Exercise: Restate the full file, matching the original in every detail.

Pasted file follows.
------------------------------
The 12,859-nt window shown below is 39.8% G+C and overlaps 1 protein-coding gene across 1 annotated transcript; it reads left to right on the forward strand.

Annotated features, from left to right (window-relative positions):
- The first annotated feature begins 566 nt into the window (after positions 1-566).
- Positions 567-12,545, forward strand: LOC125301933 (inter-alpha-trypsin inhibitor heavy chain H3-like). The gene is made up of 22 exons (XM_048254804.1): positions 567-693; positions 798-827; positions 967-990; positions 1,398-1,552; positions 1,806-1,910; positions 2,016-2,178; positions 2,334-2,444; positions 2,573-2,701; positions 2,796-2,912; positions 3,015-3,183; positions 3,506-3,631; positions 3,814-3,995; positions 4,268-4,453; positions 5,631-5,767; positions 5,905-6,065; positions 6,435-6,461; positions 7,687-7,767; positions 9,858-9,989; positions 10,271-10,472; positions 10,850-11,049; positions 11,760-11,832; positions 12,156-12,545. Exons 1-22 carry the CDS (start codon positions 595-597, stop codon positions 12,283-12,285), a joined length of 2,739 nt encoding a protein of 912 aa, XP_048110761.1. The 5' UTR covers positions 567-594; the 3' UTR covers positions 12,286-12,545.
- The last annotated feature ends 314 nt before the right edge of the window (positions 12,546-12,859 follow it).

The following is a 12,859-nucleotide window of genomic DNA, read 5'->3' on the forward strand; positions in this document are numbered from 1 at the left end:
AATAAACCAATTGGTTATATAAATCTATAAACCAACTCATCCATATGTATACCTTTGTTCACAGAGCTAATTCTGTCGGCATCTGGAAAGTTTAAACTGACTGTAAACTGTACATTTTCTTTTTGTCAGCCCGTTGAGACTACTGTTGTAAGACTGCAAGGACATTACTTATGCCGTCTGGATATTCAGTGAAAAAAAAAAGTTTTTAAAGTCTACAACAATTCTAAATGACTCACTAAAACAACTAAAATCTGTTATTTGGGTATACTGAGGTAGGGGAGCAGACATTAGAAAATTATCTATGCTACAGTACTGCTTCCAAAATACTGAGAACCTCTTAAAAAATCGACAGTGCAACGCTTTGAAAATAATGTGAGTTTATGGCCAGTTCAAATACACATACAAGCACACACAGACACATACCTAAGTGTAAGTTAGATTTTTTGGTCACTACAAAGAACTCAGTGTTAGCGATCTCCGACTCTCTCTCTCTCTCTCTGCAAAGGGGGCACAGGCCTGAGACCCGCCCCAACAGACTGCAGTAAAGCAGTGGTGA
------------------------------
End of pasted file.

The 12,859-nt window shown below is 39.8% G+C and overlaps 1 protein-coding gene across 1 annotated transcript; it reads left to right on the forward strand.

Annotated features, from left to right (window-relative positions):
- The first annotated feature begins 566 nt into the window (after positions 1-566).
- Positions 567-12,545, forward strand: LOC125301933 (inter-alpha-trypsin inhibitor heavy chain H3-like). The gene is made up of 22 exons (XM_048254804.1): positions 567-693; positions 798-827; positions 967-990; positions 1,398-1,552; positions 1,806-1,910; positions 2,016-2,178; positions 2,334-2,444; positions 2,573-2,701; positions 2,796-2,912; positions 3,015-3,183; positions 3,506-3,631; positions 3,814-3,995; positions 4,268-4,453; positions 5,631-5,767; positions 5,905-6,065; positions 6,435-6,461; positions 7,687-7,767; positions 9,858-9,989; positions 10,271-10,472; positions 10,850-11,049; positions 11,760-11,832; positions 12,156-12,545. Exons 1-22 carry the CDS (start codon positions 595-597, stop codon positions 12,283-12,285), a joined length of 2,739 nt encoding a protein of 912 aa, XP_048110761.1. The 5' UTR covers positions 567-594; the 3' UTR covers positions 12,286-12,545.
- The last annotated feature ends 314 nt before the right edge of the window (positions 12,546-12,859 follow it).

The following is a 12,859-nucleotide window of genomic DNA, read 5'->3' on the forward strand; positions in this document are numbered from 1 at the left end:
AATAAACCAATTGGTTATATAAATCTATAAACCAACTCATCCATATGTATACCTTTGTTCACAGAGCTAATTCTGTCGGCATCTGGAAAGTTTAAACTGACTGTAAACTGTACATTTTCTTTTTGTCAGCCCGTTGAGACTACTGTTGTAAGACTGCAAGGACATTACTTATGCCGTCTGGATATTCAGTGAAAAAAAAAAGTTTTTAAAGTCTACAACAATTCTAAATGACTCACTAAAACAACTAAAATCTGTTATTTGGGTATACTGAGGTAGGGGAGCAGACATTAGAAAATTATCTATGCTACAGTACTGCTTCCAAAATACTGAGAACCTCTTAAAAAATCGACAGTGCAACGCTTTGAAAATAATGTGAGTTTATGGCCAGTTCAAATACACATACAAGCACACACAGACACATACCTAAGTGTAAGTTAGATTTTTTGGTCACTACAAAGAACTCAGTGTTAGCGATCTCCGACTCTCTCTCTCTCTCTCTGCAAAGGGGGCACAGGCCTGAGACCCGCCCCAACAGACTGCAGTAAAGCAGTGGTGA